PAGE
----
If anyone has attempted to authenticate Cisco VoIP phones via Dot1x and Microsoft Network Policy Server then you know there are a few small issues. First the username that the phones send to the Radius server exceeds the length allowed by Windows. Secondly it is not a straightforward setup to get the phones to properly authenticate.
First in Windows Server 2008, Microsoft removed support for EAP-MD5 authentication. However you can re-add this support to NPS by modifying the registry according to Microsoft KB922574.
Because phones are the exception to my normal radius policies, I used a separate Connection Request Policy for VOIP phones. I created one with the condition to match UserName = “CP-*”. This should ensure that this policy only applies to Cisco phones(because all their usernames start with CP-*).
Next we need to shorten the username which the phone sends so that we can match it to a valid Windows Domain Account. To do this we use the separate VOIP Connection Request Policy. Under Settings > Attributes we need to override the Username attribute using a match and replace. For example we find “CP-7975G-” and replace with “”. This will essentially remove the first part of the username and leave us with the “SEP…” username. A separate match will have to be configured for every model of Cisco phone which needs to be authenticated.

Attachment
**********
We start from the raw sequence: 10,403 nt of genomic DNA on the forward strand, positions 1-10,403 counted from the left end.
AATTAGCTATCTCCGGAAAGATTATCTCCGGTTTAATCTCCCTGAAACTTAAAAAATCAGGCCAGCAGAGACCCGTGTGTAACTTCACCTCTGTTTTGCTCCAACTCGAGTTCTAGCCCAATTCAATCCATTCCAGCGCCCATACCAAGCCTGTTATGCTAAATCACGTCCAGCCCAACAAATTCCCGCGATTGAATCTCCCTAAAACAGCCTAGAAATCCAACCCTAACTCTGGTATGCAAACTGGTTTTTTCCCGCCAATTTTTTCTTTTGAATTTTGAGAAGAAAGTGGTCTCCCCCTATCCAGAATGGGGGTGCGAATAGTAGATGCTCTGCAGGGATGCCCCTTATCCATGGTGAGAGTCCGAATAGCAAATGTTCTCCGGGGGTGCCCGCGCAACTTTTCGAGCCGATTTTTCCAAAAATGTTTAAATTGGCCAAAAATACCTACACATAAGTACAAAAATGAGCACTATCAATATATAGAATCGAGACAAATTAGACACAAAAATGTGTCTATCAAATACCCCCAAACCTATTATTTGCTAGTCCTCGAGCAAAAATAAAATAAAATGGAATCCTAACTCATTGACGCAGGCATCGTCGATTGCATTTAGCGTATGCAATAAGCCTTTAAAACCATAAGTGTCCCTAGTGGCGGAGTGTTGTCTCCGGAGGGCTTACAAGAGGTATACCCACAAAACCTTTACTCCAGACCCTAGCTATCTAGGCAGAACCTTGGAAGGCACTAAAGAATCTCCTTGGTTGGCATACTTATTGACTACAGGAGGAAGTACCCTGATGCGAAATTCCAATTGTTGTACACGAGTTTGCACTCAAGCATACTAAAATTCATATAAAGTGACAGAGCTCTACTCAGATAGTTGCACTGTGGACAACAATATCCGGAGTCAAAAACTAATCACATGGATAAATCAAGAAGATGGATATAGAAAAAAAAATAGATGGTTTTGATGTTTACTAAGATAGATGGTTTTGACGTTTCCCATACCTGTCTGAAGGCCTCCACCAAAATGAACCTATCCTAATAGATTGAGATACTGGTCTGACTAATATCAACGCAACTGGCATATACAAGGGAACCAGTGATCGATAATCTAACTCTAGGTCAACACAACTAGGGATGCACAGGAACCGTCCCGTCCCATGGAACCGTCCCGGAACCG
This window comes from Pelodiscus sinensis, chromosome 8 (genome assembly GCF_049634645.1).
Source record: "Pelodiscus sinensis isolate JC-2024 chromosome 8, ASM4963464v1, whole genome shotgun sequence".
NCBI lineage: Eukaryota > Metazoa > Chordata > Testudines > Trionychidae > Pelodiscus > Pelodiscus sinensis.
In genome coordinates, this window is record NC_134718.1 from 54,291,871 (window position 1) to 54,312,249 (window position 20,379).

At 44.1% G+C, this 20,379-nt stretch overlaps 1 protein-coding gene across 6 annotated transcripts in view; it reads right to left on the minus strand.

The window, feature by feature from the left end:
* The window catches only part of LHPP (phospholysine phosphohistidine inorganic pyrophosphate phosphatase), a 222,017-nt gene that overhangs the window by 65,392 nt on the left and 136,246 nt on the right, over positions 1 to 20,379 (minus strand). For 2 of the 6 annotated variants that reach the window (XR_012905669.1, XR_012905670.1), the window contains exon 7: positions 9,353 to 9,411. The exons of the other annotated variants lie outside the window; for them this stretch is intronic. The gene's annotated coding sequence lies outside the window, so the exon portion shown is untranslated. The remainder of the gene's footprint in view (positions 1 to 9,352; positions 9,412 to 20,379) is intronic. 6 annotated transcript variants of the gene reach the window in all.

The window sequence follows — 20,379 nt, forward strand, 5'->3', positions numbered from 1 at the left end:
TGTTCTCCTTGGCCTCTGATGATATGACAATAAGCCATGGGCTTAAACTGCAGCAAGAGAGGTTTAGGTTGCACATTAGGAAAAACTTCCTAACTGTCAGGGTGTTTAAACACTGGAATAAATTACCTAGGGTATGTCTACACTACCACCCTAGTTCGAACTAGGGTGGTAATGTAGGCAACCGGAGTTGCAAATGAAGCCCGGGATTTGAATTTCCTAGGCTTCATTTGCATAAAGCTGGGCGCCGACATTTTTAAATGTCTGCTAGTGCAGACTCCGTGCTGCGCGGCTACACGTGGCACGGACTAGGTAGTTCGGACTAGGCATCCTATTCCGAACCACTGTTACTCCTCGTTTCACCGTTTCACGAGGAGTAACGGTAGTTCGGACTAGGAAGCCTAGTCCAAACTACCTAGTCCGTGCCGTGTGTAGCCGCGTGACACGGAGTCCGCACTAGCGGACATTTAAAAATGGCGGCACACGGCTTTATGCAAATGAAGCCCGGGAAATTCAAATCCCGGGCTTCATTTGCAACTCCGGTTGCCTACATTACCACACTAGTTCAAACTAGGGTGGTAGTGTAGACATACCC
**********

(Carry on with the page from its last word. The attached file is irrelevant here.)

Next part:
Finally we need to configure the authentication methods. Under Settings > Authentication Methods we want to Override Network Policy Authentication Settings. We add the EAP Type “MD5-Challenge” and then check Encrypted Authentication (CHAP). This allows us to use a single Network Policy and override it when necessary using our VOIP Connection Request Policy.
The only thing left to do is ensure that a Windows Domain Account is created and the Account Password is Stored using Reversible Encryption. Then enter the account password as the MD5 shared secret on the phone, turn Dot1x on the port and you’re good to go. If you’re using a Cisco switch, ensure you have dual-host authentication enabled so you can also authenticate a computer hanging off the phone.
If you need a little help troubleshooting NPS and can’t find events in MS Event Viewer from CMD Prompt, Run As Admin, type: “auditpol /set /subcategory:”Network Policy Server” /success:enable /failure:enable”. NPS logs are in Event Viewer/CustomViews/Server Roles/Network Policy Server